push factors- lack of safety/services, flooding, drought, poverty, war, high crime, crop failure

pull factors- high employment, wealth, safer, less crime, political stability, better education, lower risk of natural hazards, better education, better health care/ free health care. 

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citizenship  refer to membership of the state 

nature of citizenship - acient athens- athenian democracy, citizens expected to:

  • participated 
  • attend civic meetings & take part in debate 
  • vote on issues of public policy 
  • be active memeber of the community 

acitive citizenship- the belief that citizens who have done well out of life and have a moral duty to be active, participating members of the community, volunterring to help others 

crick report- education in parliamentary democracy, social and moral responsibility, community involvement. 

subjects and citizens- subjects=people who live under regimes that place obligations upon tem but concede no rights

citizens possess rights and have a say in the manner in which government is carried out

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 rights and duties 

 right culture- a way of life in which there is repect for human rights and in which people are very conscious of the rights that they possess and keen to assert them 

human rights act 1998- a measure introduced by labour in the UK to set out a series of indivduals rights based on the european conventions of human rights 

human rights- universal and fundamental rights that derive from peopel humanity. cannot be granted, taken away, or limited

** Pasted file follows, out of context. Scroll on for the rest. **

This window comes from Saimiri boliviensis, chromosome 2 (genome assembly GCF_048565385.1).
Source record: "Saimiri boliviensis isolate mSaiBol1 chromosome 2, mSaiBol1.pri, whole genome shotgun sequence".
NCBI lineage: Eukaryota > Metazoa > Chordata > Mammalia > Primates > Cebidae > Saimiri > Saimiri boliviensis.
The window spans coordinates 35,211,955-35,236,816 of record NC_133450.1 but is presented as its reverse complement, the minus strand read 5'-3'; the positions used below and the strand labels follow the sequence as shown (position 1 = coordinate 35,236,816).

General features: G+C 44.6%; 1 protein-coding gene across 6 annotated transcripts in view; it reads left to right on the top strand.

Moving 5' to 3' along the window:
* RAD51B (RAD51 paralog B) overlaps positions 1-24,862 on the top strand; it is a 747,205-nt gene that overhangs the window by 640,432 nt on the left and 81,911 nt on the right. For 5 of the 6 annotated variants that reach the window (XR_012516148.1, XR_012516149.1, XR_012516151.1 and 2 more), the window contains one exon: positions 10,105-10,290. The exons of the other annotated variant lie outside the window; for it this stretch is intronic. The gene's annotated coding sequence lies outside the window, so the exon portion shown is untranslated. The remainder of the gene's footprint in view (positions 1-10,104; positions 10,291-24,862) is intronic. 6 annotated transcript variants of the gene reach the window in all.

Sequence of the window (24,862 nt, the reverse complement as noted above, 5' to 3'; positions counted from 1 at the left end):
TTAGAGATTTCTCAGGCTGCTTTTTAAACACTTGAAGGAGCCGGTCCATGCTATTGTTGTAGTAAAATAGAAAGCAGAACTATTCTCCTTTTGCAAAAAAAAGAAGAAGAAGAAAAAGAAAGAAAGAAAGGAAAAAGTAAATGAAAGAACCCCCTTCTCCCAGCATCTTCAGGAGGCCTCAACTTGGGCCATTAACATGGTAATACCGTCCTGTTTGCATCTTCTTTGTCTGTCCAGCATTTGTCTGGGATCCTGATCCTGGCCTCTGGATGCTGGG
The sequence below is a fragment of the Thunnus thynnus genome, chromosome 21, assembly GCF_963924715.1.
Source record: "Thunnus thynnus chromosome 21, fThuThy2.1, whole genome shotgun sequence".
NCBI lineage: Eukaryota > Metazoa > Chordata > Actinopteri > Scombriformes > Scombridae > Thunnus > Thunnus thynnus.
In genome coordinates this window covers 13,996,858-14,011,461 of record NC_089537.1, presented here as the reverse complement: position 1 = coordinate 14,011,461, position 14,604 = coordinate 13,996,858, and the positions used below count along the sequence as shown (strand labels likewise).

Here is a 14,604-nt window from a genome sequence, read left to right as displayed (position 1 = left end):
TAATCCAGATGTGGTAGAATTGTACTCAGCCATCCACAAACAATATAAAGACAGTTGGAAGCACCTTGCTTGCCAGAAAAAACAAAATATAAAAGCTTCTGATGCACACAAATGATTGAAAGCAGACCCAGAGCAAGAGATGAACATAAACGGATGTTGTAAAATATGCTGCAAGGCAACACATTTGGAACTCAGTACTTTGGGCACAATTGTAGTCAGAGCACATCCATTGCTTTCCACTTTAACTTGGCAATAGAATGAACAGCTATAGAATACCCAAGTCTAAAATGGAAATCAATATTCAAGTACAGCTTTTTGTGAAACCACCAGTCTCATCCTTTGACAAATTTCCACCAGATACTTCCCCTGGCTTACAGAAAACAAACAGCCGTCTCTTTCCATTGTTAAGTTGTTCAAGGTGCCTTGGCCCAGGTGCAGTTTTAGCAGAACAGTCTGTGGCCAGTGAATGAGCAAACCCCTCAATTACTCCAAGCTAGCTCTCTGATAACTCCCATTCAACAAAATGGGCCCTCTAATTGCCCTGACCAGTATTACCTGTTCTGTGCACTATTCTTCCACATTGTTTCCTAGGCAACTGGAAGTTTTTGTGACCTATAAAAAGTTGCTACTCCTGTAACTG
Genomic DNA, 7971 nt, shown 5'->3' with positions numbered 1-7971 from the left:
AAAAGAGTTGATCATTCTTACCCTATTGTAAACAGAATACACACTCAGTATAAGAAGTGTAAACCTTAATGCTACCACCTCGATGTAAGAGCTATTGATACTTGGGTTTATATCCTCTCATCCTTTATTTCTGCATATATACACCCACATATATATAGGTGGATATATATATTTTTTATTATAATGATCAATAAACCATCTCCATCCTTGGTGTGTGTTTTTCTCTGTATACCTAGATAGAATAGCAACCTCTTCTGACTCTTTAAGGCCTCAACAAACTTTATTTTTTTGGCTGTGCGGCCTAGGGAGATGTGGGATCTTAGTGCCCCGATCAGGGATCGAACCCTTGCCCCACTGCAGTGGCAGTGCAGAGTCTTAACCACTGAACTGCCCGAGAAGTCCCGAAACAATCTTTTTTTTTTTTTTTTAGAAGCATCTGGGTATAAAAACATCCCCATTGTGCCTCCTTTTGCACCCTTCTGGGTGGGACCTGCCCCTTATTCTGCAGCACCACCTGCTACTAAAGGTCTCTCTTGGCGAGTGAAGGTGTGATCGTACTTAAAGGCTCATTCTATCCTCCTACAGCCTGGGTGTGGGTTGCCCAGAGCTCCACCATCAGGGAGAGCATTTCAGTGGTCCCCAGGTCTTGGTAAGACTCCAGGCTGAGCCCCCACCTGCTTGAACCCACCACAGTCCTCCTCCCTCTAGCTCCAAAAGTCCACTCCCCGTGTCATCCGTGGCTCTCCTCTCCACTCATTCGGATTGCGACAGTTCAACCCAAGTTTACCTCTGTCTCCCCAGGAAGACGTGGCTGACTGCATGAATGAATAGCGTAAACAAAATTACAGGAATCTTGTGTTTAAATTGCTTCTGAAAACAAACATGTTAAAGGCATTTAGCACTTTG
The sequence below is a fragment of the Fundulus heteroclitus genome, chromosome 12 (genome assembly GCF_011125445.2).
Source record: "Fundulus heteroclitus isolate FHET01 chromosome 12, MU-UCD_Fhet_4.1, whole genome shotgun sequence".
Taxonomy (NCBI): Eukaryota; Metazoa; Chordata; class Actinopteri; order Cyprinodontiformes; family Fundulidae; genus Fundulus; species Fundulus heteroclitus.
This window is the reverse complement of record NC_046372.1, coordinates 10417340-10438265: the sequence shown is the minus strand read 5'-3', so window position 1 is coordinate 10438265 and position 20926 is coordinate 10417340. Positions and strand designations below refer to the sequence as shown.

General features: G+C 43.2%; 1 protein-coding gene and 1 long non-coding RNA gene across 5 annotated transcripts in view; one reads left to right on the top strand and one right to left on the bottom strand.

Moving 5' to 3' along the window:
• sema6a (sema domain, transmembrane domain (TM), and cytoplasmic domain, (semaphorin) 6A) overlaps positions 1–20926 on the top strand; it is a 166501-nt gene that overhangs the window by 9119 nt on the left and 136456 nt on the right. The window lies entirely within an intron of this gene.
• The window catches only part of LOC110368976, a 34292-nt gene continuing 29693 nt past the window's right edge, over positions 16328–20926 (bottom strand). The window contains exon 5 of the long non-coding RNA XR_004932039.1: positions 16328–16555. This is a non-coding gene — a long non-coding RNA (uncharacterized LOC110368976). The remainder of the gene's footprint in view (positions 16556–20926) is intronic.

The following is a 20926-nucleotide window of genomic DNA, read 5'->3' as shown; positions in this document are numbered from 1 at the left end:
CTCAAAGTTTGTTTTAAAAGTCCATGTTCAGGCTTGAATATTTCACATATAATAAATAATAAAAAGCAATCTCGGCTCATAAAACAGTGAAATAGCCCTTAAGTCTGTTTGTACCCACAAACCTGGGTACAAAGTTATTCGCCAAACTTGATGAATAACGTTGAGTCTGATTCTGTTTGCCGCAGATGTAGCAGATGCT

legal rights- rights granted to citizens by virtue of their membership of their particular state 

duties: obligations e.g. the responsibility to vote 

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discrimination: unfair treartment of a person or social group based of prejudice

  • indirect- occurs where the effect of certain apparently neutral requirements imposed by employers have adverse impact
  • direct- occurs when someone is treated less favourably than others 
  • genocide- most extreme- killing whole race/group
  • physical abuse-attacks of individuals from a group 
  • antiolcution- making joe about a minority, hurtful language which leads to...
  • avoidance- avoiding the minority 
  • discrimination- putting prejudice into action- denying jobs etc 

prejudice- an opinion unfavourable one formed without adequate info & facts 

  • islamophobia- demostration/dislike/fear/prejudice/ against muslim or islamic culture
  • homophobia-an irrational dear/hatred of homosexuals activityt & behaviour based upon that fear/concept 
  • sexism- tp of prejudice/discrimination based on gender
  • rasicm- prejudice against a different race 
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poverty- household income below 60% of the median disposable income level in that year

life chance- chances to achieve a goal/ambition/desire